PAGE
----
• Tony Hawk Excitement
    While it may be possible to make skateboarding boring Tony Hawk's content is exciting, fresh, and heroic. Tony's images, videos, and copy arrest, are beautiful, create online community, and prompt social shares.

  • Hubspot's Spread
    Hubspot is the exception to our, "your marketing team can't create as much content as you need" rule. Actually, Hubspot is a hybrid where contributors are glad to add content because of the power of Hubspot's reach. With almost 4M pages indexed Hubspot's team and contributors created a trusted content marketing source - trusted by Google, visitors, and customers.

  • Vienna Beef
    Vienna Beef has millions fewer pages than Hubspot, but creating more than 300,000 pages about sausage is a singular content marketing achievement. Their "Hot Dog University" demonstrates a favorite tactic - create a school, college, or university to share your secrets and encourage contributors. Schools are mutually beneficial environments, so use the model to share, teach, and learn.

Telling Video Stories

Tell me facts and I learn. Tell me truth and I believe. But tell me a story and it will live in my heart forever.
Native American Proverb


Legal Eagle's Video Storytelling

If you aren't one of the millions of LegalEagle subscribers, we recommend following Devin's masterclass in video storytelling. Devin Stone's YouTube channel proves a crucial point - video tells engaging stories when done right. Would I watch a YouTube channel about the law and legal matters? Not so much would have been my answer before watching "Dapper Devin" discuss everything from The Most Ridiculous Lawsuits Ever to why Criminals and Smartphones Don't Mix.

Devin and his talented editors tell amazing video stories. Amy, one of the two LegalEagle video editors, recently left to start Awkward Awkward Anthems on YouTube (linked in Resources). Amy is off to a blistering start, with more than sixty thousand followers in her first few months. 

And, as the video below illustrates, it isn't hard to see why Amy's subscriber counts are exploding - she tells great video stories crafted with video editing skills honed by LegalEagle's aggressive deadlines and using video tools Adobe Aftereffects Templates. It is interesting to hear an editor discuss what she learned.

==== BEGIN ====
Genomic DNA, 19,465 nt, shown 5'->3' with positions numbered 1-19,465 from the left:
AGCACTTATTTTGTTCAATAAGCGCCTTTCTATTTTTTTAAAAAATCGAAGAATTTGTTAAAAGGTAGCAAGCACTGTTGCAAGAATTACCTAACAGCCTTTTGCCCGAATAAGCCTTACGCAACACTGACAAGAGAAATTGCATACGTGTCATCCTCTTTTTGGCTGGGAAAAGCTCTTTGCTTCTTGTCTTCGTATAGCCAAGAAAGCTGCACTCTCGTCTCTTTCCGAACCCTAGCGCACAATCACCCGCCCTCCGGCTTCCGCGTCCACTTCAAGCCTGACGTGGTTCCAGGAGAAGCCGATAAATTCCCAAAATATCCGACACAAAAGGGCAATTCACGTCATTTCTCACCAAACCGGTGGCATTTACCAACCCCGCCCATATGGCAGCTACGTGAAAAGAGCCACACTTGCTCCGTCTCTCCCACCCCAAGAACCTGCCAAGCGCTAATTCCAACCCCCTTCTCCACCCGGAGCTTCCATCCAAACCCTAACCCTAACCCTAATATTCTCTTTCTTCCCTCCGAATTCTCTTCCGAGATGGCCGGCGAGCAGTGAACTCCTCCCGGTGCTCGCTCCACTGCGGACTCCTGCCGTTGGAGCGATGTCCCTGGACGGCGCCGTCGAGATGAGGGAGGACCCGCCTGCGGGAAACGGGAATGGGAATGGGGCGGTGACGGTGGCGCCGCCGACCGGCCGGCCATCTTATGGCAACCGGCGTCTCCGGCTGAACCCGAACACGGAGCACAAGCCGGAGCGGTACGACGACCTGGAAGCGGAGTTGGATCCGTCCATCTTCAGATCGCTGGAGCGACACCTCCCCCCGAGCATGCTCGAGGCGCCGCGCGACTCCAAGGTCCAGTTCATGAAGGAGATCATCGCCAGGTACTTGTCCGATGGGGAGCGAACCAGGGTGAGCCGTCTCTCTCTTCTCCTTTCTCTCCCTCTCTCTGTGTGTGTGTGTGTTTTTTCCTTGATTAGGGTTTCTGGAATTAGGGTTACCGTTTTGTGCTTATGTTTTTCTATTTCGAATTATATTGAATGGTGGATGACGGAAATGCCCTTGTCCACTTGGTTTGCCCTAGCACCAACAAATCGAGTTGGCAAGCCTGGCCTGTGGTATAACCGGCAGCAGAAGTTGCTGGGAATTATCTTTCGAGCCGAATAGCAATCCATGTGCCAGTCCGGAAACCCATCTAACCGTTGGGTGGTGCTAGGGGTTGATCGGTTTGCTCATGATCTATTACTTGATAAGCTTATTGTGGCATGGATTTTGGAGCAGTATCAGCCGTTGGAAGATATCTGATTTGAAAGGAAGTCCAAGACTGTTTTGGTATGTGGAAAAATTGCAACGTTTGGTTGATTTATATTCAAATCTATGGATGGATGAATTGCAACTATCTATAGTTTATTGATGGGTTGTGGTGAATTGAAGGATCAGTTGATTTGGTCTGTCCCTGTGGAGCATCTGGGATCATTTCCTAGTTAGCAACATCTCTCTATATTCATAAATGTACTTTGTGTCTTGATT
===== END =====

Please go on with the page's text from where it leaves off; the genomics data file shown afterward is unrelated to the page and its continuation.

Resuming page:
• Branding
    LegalEagle's branding components such as Devin's dapper dress, easy narrative manner, and using a law office-like backdrop create contrast with Awkward Anthems funky dress including her Awkward Anthems tee, less polished backgrounds, and easy narrative manner. Branding can be any consistent thing.

  • Calls-to-Action
    We've discussed the importance of asking your customers to take actions because if you don't know what you want your visitors to do confusion is the result. LegalEagle's ability to build and blend their CTAs provide great lessons in effective conversion your videos and websites should steal.

  • Pattern Interrupts
    Breaking up videos with jokes, graphics, and fly ins that keep or shock attention back to your video story. We agree with Amy pattern interrupts are an art. We would pay to attend Amy's Masterclass in the art of pattern interrupts and how to use Easter Eggs to keep your viewers guessing.

  • Sponsor Seques
    Smoothly blending sponsorship ads into your video storytelling, even if you are the sponsor of those "ads", is another art LegalEagle masters.

  • Production Mindset
    Amy discusses the most challenging thing in a production video storytelling environment - staying on deadline with passion and commitment. Amy's discussion of optimizing her video editing environment while rolling with the inevitable punches any production environment brings or "stumbling a lot until you find your rhythm."

Other Good Video Storytellers on Youtube

Here are other great YouTube video storytellers we follow:

  • Jacque Slade - engaging stories about sneakers.

  • Drew Gooden - Intelligent, funny, and well crafted pop culture stories.

  • Clownfish TV - Rants about "dismal Disney" and other pop culture stories.

  • Company Man - Business topics that could be boring come to life on the Company Man YouTube channel.

  • Future Proof - Quirky business stories told with narrative flair and multimedia without breaking the six second rule.

Testing Cultures


Online, everything is data. Everything from where your visitors came from to what they clicked on can be tracked, reported, and used to refine your online marketing. So let 's discuss two aspects of creating a testing culture - how to use data to optimize your online marketing and how to test.

How to Use Data

We hold Key Performance Indicators (KPIs) meetings once a week. Using Google Analytics to prepare for this week's meeting we noticed Selling Services Online achieved the most pageviews in September, so we decided to make the article one of our three "featured posts" or posts that appear first on the page below the hero (largest image on a page is called a "hero" image).

We replaced Windows 11 When Should You Upgrade because Windows was strong for several months after publication in May, but wasn't receiving as many pageviews now. 20% or less of your pages receive 80% or more of your site's visits, reads, and engagement. This 80/20 Rule should guide your online marketing - make it easy to find, read, and engage with your most popular content. 

Create A Testing Culture